Author won Nobel prize for literature in 2002
Hungarian novelist and Auschwitz survivor Imre Kertesz has died at the age of 86 after a long illness. He is seen here in 2002, when he won the Nobel Prize for Literature.
Judges said his works portrayed the Nazi death camps as "the ultimate truth" about how low human beings could fall. Here he comments on how it felt to win the award.
Imre Kertesz, winner of 2002 Nobel Prize in literature: "My first reaction of course was a feeling of a very nice surprise and of joy and a tiny bit of fear, with all these journalists"
After winning the Nobel Prize Kertesz spent nearly a decade in Berlin, where he produced his last works. His books enjoyed success among the German public. As a Jew he had experienced persecution by the Nazis. As a writer he lived under repressive Hungarian Communist rule. Kertesz wrote about his life in both direct and delicate prose. In 2002 he said success in Germany had historical significance.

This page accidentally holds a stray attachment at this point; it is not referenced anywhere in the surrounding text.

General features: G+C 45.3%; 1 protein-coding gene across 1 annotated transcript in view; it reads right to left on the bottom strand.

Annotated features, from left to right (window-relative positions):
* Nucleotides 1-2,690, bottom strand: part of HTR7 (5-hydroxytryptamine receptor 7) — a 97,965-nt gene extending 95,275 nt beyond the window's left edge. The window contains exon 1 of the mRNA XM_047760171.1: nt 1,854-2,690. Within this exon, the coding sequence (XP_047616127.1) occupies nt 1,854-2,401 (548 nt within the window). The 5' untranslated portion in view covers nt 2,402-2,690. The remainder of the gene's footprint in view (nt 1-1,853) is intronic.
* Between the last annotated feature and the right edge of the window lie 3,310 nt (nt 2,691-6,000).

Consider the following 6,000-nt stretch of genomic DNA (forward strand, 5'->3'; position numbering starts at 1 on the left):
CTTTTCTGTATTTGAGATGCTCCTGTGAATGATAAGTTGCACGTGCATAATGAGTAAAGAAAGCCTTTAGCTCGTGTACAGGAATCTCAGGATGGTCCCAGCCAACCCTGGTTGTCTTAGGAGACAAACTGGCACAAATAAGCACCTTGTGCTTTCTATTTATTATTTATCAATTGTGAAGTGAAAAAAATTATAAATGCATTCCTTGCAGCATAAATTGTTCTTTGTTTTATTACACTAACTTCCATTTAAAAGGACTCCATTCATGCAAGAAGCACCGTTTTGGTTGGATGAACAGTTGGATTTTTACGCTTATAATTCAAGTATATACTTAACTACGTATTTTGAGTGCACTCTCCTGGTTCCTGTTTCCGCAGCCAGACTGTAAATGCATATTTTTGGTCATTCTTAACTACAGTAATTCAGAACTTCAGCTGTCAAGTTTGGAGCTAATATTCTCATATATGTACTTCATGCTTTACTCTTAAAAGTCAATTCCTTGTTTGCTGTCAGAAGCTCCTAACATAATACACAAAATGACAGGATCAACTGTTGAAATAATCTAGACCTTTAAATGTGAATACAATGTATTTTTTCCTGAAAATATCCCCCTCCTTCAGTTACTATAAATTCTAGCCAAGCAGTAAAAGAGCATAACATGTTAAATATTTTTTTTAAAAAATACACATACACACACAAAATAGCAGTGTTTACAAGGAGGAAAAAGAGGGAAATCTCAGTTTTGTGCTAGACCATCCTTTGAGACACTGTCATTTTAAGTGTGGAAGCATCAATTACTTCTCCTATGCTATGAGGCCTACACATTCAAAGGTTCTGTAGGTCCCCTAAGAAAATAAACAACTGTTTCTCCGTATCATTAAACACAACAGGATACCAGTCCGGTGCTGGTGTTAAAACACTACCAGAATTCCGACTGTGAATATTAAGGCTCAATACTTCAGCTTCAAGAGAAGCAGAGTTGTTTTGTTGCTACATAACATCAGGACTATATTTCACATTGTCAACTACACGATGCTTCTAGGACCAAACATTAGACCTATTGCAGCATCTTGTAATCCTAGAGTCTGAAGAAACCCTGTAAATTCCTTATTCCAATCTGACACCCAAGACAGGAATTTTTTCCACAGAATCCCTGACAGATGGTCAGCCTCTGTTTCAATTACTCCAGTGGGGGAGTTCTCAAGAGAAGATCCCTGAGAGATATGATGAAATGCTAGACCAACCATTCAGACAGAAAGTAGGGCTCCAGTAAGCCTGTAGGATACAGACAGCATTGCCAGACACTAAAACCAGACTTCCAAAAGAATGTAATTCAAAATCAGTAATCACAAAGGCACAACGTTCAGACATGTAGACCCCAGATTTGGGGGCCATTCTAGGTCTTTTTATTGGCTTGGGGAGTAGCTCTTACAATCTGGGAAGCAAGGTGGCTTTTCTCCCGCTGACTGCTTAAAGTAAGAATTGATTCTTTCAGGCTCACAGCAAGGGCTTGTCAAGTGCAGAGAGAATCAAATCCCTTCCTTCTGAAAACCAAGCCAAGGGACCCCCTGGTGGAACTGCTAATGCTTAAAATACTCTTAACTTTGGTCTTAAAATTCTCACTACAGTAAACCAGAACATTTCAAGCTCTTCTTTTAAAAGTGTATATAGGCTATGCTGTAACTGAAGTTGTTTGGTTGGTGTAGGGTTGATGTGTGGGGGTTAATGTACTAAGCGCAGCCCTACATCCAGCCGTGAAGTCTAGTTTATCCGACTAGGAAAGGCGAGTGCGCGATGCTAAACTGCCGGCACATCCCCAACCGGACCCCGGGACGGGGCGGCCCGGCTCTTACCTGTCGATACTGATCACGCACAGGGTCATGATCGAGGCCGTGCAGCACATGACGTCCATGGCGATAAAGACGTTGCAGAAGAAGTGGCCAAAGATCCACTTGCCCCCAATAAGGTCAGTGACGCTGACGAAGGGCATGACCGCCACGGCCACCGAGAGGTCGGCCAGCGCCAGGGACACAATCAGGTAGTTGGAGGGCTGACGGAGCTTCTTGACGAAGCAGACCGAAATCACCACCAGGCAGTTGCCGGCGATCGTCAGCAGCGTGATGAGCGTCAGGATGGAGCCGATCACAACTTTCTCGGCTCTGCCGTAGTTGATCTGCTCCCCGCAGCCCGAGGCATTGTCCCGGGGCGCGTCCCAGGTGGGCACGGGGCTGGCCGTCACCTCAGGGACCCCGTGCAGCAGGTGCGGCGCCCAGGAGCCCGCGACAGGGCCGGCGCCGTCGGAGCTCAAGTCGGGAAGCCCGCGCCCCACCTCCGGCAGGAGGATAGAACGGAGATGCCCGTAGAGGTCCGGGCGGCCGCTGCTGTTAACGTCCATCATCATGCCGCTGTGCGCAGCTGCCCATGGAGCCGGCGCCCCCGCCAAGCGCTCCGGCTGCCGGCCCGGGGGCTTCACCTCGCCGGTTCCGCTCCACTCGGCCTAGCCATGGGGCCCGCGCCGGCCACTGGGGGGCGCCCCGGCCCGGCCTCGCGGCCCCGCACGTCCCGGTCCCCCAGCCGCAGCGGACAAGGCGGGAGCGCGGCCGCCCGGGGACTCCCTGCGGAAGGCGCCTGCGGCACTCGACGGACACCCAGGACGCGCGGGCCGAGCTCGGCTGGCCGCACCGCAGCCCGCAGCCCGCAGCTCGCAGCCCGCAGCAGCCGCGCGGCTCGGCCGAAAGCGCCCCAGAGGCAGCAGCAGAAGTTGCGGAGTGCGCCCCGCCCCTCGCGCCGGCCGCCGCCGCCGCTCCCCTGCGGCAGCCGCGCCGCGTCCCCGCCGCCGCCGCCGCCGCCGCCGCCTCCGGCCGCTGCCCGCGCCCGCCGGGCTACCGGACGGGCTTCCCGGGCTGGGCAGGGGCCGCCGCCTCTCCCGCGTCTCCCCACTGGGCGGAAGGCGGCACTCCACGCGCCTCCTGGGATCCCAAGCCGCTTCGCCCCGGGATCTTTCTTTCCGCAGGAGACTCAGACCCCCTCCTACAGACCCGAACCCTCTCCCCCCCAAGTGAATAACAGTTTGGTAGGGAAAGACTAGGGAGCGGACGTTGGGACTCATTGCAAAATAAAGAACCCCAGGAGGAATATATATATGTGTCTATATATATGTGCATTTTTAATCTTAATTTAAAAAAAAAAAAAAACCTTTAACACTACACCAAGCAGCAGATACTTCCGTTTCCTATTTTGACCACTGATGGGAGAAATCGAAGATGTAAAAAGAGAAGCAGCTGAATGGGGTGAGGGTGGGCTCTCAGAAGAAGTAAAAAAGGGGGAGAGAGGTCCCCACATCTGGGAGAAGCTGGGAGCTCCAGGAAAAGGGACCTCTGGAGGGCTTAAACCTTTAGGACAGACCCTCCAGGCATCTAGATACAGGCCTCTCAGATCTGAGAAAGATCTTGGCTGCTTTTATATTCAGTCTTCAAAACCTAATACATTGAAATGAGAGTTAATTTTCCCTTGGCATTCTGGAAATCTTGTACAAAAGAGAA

Imre Kertesz, winner of 2002 Nobel Prize in literature: "I had a lot of support and understanding from Germany. I live in Germany and my publishers are German. I seem to be very popular among the Germans. And with the German language I seem to have found the best possible way of overcoming the consequences of the Holocaust."
Kertesz was the first Hungarian to win the Nobel prize for literature. In his work, he returns repeatedly to the experience of Auschwitz. The camp in German-occupied Poland was the site of the deaths of more than one million Jews and other victims of Hitler's Third Reich.